Women challenged to explore feminism

by Bridgette Davis

Simpson has given a great deal of lip service to Black History Month and the role of diversity on our campus this month. However, when it came time for the Carver Lecture on Monday night in Smith Chapel, many campus community members were nowhere to be found.

The irony of the situation: Dr. Houston A. Baker, professor of English at Duke University and prominent black-studies scholar, spoke about neo-conservatism. That’s right, neo-conservatism. For all of you who don’t know what neo-conservatism is, I am referring to a way of looking at the world that probably is strikingly similar to your own.

For all of you who do, didn’t Baker complete an amazingly complex and interesting speech with a great amount of wit?

Many Simpson students missed out on the one lecture this year that they may need to hear more than any other. Baker, through a deep deconstruction of the texts of two prominent African American neo-conservatives, identified the rhetorical tricks implicit in the words of those who have accepted the advantages of Affirmative Action, but support its dismantling.

While this may seem irrelevant to most Simpson students who are not of an ethnic minority status, Baker was quick to remind listeners that the female population gained the most victories due to Affirmative Action. On this note, Baker’s speech applied to a greater common problem within minority groups of any kind.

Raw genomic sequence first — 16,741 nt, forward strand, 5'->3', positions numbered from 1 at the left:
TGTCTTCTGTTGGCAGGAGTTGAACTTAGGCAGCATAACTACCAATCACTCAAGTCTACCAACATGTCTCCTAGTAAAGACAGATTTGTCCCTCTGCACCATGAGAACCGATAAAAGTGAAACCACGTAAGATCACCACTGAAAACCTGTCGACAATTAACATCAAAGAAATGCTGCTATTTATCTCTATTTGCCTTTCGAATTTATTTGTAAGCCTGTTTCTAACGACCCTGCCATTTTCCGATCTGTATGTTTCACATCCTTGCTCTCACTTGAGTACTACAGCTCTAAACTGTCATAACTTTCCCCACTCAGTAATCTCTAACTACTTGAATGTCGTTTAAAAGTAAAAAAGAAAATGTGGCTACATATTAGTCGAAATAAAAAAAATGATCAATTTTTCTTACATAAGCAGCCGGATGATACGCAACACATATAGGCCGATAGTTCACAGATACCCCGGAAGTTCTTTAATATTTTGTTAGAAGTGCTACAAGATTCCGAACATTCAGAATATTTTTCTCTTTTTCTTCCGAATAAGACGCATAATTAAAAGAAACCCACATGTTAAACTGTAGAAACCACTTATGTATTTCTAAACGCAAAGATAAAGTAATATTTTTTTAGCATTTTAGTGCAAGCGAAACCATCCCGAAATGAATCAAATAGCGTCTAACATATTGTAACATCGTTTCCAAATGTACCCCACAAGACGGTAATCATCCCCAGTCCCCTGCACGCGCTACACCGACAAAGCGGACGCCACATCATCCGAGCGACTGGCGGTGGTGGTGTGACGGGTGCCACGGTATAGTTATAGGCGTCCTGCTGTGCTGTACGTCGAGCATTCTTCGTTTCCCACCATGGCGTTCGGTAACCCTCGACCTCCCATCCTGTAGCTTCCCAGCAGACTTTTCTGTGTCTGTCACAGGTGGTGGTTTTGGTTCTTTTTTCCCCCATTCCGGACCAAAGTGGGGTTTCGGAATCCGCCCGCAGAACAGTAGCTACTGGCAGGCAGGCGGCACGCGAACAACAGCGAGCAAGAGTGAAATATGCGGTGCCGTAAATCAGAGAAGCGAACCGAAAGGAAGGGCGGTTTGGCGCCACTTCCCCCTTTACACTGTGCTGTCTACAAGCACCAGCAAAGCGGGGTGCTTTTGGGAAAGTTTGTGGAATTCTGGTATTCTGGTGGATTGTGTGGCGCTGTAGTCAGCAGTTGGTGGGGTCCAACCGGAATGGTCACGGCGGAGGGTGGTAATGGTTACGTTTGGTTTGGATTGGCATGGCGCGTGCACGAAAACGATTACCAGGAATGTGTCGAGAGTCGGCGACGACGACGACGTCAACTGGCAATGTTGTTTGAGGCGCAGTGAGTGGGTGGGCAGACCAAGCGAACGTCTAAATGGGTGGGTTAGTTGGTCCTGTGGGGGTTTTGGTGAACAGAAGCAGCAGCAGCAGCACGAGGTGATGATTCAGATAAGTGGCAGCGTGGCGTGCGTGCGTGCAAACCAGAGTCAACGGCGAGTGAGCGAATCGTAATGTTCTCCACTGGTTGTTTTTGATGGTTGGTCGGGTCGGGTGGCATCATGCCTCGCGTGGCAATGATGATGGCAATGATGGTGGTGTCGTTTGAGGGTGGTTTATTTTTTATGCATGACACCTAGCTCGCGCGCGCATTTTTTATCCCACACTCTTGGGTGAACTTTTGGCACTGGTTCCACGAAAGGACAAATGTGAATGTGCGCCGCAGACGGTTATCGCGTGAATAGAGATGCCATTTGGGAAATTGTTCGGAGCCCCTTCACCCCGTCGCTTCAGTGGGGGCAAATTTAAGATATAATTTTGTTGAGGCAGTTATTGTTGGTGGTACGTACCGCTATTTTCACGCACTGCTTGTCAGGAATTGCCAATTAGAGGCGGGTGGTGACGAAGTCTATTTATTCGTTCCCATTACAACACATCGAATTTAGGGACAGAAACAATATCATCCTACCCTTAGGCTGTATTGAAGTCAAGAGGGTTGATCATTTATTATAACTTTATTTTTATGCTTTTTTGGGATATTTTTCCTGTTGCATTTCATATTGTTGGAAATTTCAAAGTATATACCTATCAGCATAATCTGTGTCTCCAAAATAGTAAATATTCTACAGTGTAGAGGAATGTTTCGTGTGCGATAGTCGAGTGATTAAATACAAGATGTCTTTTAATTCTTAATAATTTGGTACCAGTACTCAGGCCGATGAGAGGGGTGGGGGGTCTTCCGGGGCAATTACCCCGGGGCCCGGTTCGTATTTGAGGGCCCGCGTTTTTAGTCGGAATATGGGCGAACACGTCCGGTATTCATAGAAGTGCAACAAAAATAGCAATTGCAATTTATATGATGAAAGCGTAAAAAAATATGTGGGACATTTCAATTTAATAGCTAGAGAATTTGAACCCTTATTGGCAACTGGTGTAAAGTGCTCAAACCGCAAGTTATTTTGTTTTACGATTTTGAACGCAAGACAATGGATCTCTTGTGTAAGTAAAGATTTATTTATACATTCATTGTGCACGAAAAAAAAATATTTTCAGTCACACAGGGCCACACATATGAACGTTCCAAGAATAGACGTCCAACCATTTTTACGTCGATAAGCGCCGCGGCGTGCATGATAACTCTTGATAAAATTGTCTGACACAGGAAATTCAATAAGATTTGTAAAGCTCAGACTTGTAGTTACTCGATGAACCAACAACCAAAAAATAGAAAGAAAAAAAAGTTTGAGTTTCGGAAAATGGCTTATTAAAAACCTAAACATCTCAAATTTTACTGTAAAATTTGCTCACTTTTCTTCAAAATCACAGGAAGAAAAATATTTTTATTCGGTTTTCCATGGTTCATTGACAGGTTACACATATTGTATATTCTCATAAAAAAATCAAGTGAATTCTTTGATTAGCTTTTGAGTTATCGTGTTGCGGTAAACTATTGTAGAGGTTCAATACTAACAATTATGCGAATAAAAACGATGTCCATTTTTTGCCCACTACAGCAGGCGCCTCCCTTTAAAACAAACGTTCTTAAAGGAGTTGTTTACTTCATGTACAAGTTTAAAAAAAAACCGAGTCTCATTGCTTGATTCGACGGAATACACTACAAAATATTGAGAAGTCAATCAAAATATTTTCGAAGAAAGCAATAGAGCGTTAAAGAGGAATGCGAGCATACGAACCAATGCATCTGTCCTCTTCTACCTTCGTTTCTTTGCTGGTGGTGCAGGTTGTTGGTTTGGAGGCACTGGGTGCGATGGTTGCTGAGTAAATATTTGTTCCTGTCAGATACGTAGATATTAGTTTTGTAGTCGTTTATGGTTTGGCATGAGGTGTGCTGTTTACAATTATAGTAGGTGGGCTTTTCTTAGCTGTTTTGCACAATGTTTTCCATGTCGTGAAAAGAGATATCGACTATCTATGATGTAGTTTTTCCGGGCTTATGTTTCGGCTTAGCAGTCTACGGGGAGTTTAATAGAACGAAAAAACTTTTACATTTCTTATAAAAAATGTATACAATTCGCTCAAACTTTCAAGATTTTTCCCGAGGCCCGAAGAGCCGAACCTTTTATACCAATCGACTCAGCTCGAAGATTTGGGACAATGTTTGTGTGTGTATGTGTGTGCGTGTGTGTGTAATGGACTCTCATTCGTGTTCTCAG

Successful African American neo-conservatives have done great damage by rejecting the social and political relief that allows their people (and themselves) to gain equality.

However, as we move into Women’s History Month, I’d like to draw attention to women who seem to me to be more guilty of this offense than any other minority group.

Just ask any Simpson professor who has stood before a classroom full of women and asked any feminists to raise their hands. Even in a classroom dominated by females, only a couple students will have identified themselves as feminists.

This is neo-conservatism at its best, or should I say worst.

These are not females playing traditional roles within their families or society. These women are gaining an education, selecting their own clothing, applying for jobs in the corporate world and utilizing their choice to use, or not use, contraception.

Yet these same women are either too afraid to identify themselves as feminists or too self-centered and unappreciative to support the cause that gave them the rights that they utilize without any question to their origin.

Women and minorities who reject the advancements of their peers do more damage to progressive social change than any other entity. This neo-conservatism lens is both hypocritical and irresponsible.

I challenge all of the women at Simpson to re-evaluate their views on feminism. Read a couple of books or essays, check out reliable Web sites on feminism, attend the Women’s History Month lectures on campus, and see “The Vagina Monologues” this weekend.

Women, we are taking our rights for granted at a time when they could realistically disappear.

Becoming part of the neo-conservative status quo may seem like the easiest ride to the top, but do you really want to be the subject slammed in lectures across the country?